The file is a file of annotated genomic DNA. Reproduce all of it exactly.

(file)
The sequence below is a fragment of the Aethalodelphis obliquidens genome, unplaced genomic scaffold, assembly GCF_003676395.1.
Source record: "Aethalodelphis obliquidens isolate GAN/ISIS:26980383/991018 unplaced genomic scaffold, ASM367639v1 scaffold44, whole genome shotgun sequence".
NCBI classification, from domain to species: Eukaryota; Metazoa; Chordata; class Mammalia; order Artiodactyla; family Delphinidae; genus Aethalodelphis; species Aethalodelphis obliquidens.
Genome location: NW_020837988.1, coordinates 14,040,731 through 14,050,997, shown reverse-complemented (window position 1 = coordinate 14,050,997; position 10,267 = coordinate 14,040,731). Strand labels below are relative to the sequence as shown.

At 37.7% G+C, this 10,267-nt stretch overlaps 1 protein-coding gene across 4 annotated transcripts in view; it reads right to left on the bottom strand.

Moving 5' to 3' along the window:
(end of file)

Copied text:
The sequence below is a fragment of the Aethalodelphis obliquidens genome, unplaced genomic scaffold, assembly GCF_003676395.1.
Source record: "Aethalodelphis obliquidens isolate GAN/ISIS:26980383/991018 unplaced genomic scaffold, ASM367639v1 scaffold44, whole genome shotgun sequence".
NCBI classification, from domain to species: Eukaryota; Metazoa; Chordata; class Mammalia; order Artiodactyla; family Delphinidae; genus Aethalodelphis; species Aethalodelphis obliquidens.
Genome location: NW_020837988.1, coordinates 14,040,731 through 14,050,997, shown reverse-complemented (window position 1 = coordinate 14,050,997; position 10,267 = coordinate 14,040,731). Strand labels below are relative to the sequence as shown.

At 37.7% G+C, this 10,267-nt stretch overlaps 1 protein-coding gene across 4 annotated transcripts in view; it reads right to left on the bottom strand.

Moving 5' to 3' along the window: